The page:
The release of 5G rated security solutions begs a question about security. Software-defined network (SD-WAN) vulnerabilities will be amplified by 5G, as SD-WANs are increasingly used to support mobile and IoT devices. Here, the threat is vulnerabilities in the SDN layers likely to be deployed to support industrial and home automation, self-driving cars, and management of consumer services. The SDN-WAN risk highlights the fact security in a 5G environment must be layered and no layer can be ignored.

Another 5G threat is proximity service intrusions which compromise necessarily simplified device-device communications. The idea of proximity services is a good one – data will propagate in all directions through any network point, lowering latency, maintaining bandwidth and communication speeds, and allowing vital services to be supported with greater redundancy. But bringing edge devices into networks means edge devices must be secure and must be capable of managing their own security real time – that means more processing power and greater power use. There’s something else here, too. If edge devices can support 5G networks in emergency situations, they will be relied on to do so – that creates risk in all directions.

Something else that needs to be covered off is the Authentication and Key Agreement (AKA), which enables 3G, 4G and 5G networks to trust each other. AKA enables a user to shift usage charges to another user. It’s possible to use AKA to find nearby phones and track them. Only an update will resolve these issues.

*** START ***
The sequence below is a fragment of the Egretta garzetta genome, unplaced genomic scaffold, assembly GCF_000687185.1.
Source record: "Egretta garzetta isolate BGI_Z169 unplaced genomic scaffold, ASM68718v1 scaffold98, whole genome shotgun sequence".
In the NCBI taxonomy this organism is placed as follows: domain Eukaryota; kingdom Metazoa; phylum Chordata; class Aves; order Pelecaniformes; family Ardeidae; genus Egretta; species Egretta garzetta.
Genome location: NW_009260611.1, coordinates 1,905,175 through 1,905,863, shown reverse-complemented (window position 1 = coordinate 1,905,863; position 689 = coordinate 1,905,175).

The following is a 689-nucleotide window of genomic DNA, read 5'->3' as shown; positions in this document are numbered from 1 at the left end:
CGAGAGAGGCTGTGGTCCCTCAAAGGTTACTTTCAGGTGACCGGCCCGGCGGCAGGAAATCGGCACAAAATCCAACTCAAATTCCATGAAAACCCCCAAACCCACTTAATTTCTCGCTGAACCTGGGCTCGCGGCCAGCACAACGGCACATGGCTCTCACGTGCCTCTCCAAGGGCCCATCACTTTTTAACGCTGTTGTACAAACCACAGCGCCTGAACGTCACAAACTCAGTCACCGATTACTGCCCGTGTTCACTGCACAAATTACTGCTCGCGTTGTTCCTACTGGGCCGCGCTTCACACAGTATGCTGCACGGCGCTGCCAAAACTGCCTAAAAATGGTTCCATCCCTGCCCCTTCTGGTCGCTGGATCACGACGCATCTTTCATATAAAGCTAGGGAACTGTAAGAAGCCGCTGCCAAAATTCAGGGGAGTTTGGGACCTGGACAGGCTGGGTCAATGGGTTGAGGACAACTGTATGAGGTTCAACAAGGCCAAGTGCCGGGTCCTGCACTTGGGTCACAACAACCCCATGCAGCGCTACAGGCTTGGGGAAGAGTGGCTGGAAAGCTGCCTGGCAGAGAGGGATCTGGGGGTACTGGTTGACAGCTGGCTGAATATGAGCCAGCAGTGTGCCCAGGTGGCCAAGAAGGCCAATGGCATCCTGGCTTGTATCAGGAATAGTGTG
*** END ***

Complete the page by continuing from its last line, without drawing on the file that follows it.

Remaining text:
Stepping into the fray recently, the National Institute of Standards and Technology (NIST) announced it was looking for organizations to contribute products and expertise they’ve developed for implementing cybersecurity standards into 5G technology as part of a best practices publications that will assist organizations drafting requests for information or proposals.

“The expected outcome will demonstrate how the components of the 5G architecture can provide security capabilities to mitigate identified risks and meet industry sectors’ compliance requirements,” said a NIST notice in the Federal Register. “Participating organizations will gain from the knowledge that their products are interoperable with other participants’ offerings.

“The proposed proof-of-concept solution will integrate commercial and open source products that leverage cybersecurity standards and recommended practices to demonstrate the use case scenarios and showcase 5G’s robust security features,” NIST said. “This project will result in a publicly available NIST Cybersecurity Practice Guide as a Special Publication 1800 series, a detailed implementation guide describing the practical steps needed to implement a cybersecurity reference implementation.”

We have a few years to go before all this positioning turns into a tidal wave of opportunity but manufacturers, installers, and end users, too, need to start thinking about 5G strategies now. And these strategies cannot be fixed in time and space. If there’s one thing the notion of accelerationism teaches electronic security people, it’s that the faster data moves, the faster our technology changes.